Photo Credit: Katherine Berst
During the summer months, The Watershed Center conducts E. coli testing at Grand Traverse area beaches. Area beaches in Benzie, Grand Traverse, and Leelanau counties will be tested for harmful E.coli bacteria every Wednesday from Memorial Day to Labor Day.
Beach test results will be available by noon on Thursdays and posted shortly thereafter on the Michigan Department of Environment, Great Lakes, and Energy’s BeachGuard website, The Watershed Center’s Facebook page, the Grand Traverse County Health Department website, and the Benzie-Leelanau District Health Department website and Facebook page. If test results show high bacteria levels, local Health Departments will post advisories at impacted beaches and the beaches will immediately be re-tested until results return to acceptable levels
Elevated bacteria levels, including E. coli, at beaches pose a threat to public health and cause illness, especially in young children and people with comprised immune systems. The presence of E.coli in surface water indicates fecal contamination is present at the beach, which includes a host of other harmful viruses and bacteria. Beachgoers are encouraged to take simple actions to reduce the risk of E. coli at beaches such as not feeding ducks and other birds, disposing of diapers (including swim diapers) in trash cans, and having young children take frequent bathroom breaks.
The Watershed Center also reminds beachgoers to not swim near storm drains, especially during and immediately after rain events, as water from the storm drain may contain E. coli and other harmful pathogens from animal feces that are washed into the drains in a storm. The risk of elevated E. coli levels after a rain event decreases as sunlight breaks down the bacteria in open water.
Funding for beach monitoring comes from the U.S. Environmental Protection Agency BEACH Act Funds, the City of Traverse City, Acme Township, and Village of Empire.
Results for beach testing are posted on signs at beaches by the health departments. Results are also available on the Michigan Department of Environment, Great Lakes, and Energy’s BeachGuard website, The Watershed Center’s Facebook page, the Grand Traverse County Health Department website, and the Benzie-Leelanau District Health Department website and Facebook page.
Here’s how the advisory system works:
- Level 1: No tag — Colilevels meet EGLE swimming standards for full body contact
- Level 2: Yellow tag — Colilevels meet EGLE standards for wading, fishing and boating. Contact above the waist is not advised
- Level 3: Reg tag –– E. Colilevels exceed EGLE standards; no body contact is advised
- Level 4: Reg tag Health Alert — Excessive Colilevels and/or known gross contamination; avoid any kind of contact with beach waters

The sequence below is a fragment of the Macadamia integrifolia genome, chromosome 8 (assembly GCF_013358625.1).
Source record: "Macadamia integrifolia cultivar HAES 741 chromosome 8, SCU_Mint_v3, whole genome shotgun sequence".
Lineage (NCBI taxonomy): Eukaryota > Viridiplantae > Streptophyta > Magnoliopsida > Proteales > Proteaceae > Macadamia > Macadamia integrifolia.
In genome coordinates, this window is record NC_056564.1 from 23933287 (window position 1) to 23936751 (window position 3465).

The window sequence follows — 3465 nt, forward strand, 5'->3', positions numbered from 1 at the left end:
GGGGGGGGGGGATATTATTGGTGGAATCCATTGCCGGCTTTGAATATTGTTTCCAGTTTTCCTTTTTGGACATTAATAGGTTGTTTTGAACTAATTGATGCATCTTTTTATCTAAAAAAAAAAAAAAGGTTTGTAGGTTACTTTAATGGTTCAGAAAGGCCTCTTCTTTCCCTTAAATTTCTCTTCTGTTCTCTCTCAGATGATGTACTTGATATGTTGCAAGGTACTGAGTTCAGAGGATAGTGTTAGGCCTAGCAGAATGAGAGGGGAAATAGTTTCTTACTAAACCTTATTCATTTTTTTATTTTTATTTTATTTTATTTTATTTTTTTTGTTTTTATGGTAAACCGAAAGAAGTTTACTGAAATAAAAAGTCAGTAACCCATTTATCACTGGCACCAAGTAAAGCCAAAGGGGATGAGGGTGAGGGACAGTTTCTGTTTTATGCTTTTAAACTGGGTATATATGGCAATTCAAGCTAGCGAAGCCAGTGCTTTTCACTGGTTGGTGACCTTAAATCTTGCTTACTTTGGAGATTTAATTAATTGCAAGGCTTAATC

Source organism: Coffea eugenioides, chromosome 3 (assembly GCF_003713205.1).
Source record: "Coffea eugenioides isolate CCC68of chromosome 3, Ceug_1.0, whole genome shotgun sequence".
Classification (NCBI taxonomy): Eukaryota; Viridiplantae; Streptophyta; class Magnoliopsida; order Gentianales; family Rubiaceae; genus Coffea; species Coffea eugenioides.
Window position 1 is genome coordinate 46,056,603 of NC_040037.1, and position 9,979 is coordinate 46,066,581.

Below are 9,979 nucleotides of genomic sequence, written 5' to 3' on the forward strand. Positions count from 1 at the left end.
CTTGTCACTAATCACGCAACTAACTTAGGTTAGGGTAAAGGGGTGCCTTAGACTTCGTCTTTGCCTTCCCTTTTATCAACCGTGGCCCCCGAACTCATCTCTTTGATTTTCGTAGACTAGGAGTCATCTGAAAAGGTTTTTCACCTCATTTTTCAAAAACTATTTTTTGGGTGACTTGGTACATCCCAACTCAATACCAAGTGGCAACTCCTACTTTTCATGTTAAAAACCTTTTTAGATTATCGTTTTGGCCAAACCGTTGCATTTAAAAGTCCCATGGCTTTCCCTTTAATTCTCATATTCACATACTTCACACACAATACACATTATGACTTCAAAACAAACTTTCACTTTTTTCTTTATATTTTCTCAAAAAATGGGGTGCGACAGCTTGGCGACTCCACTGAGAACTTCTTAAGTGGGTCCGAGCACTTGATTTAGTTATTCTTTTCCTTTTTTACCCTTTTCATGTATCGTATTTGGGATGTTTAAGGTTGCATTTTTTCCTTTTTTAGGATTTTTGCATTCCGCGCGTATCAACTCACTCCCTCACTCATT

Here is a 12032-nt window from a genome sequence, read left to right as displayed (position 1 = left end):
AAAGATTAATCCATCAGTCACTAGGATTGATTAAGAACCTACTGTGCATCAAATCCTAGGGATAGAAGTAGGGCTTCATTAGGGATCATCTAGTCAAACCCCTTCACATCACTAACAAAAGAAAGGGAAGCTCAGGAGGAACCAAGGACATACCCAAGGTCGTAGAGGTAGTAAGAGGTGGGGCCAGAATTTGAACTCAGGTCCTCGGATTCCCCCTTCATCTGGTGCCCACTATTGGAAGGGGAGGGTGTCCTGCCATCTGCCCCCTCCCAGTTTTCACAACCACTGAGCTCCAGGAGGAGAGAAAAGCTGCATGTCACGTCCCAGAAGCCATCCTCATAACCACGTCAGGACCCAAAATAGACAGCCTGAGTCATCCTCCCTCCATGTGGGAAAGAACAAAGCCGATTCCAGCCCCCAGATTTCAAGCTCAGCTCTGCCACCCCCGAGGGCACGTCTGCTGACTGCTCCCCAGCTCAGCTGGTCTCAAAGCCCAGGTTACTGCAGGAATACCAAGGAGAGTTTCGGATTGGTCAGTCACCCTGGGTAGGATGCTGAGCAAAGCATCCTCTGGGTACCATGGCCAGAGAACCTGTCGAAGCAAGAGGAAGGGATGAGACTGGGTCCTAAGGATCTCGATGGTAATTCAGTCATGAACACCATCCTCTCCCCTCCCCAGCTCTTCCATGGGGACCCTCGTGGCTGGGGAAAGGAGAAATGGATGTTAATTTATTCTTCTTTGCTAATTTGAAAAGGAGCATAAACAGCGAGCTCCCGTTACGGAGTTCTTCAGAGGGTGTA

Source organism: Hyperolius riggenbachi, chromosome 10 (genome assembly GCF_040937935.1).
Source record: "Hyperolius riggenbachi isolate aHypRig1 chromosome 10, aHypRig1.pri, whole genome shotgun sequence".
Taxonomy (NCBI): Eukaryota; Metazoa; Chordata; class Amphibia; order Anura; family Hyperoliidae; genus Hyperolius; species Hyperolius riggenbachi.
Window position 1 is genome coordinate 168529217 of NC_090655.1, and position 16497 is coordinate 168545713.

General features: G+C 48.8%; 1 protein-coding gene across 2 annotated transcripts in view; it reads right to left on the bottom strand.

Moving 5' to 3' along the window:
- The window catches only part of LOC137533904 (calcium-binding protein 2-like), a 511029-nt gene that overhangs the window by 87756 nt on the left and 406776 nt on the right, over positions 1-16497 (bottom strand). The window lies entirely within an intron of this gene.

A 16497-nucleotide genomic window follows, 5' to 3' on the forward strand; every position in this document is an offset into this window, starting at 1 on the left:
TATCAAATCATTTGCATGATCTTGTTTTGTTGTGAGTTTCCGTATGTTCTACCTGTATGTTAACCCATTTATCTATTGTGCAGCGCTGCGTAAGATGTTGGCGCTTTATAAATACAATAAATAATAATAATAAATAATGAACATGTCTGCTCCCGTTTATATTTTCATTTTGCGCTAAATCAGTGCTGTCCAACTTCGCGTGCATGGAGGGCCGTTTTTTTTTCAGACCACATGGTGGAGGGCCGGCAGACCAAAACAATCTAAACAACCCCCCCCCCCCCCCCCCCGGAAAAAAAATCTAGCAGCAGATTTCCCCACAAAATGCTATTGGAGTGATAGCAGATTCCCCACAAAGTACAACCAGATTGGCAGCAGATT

When any Level 2 or higher index is issued, the affected surface waters will be sampled and monitored until contamination levels return to acceptable levels.
Great Lakes and inland lake beaches tested in 2022
- Empire Beach
- Frankfort Beach
Grand Traverse Bay – West
- Bryant Park (Traverse City)
- Clinch Park (Traverse City)
- Greilickville Harbor Park
- Senior Beach (Traverse City)
- Sunset Park (Traverse City)
- Volleyball Beach (Traverse City)
- West End Beach (Traverse City)
- Suttons Bay Marina Park Beach
- Suttons Bay South Shore Beach
Grand Traverse Bay – East
- East Bay Park (Traverse City)
- Traverse City State Park
- Acme Bayside Park
- Sayler Park (Acme)
- Haserot Park (Traverse City)
- South Bar Beach (South Bar Lake)
- Beulah Beach
Antrim County: The Health Department of Northwest Michigan is responsible for testing bay shore and inland lake beaches in Antrim County.
The following beaches are being tested in 2021:
- Barnes Park
- Elk Rapids Veterans Memorial Beach
- Elk Rapids North Beach
- Richardi Park (Bellaire)
- Torch Lake Day Park
- Wooden Shoe Park
- Arbutus Beach
Ordinances and Public Education
We worked closely with the City of Traverse City, Elmwood Township, and East Bay Township to adopt and enforce ordinances that prohibit feeding waterfowl and require pet owners to pick up their pet’s waste in public areas adjacent to waterways. The City of Traverse City adopted an ordinance in spring 2008 that prohibits feeding waterfowl.
Such ordinances help minimize the flow of E. Coli into Grand Traverse Bay. A study conducted by The Watershed Center and the U.S. Geological Survey in 2001 found that bird droppings and stormwater runoff are likely sources of E. Coli in Grand Traverse Bay. We also work with local governments to install signs and pet waste bag dispensers along public parks, beaches and trails, complete with information cards.
In addition, we examine marina and street cleaning practices to determine if better management practices and technologies are available to decrease the amount of contaminants entering the runoff drains and subsequently Grand Traverse Bay.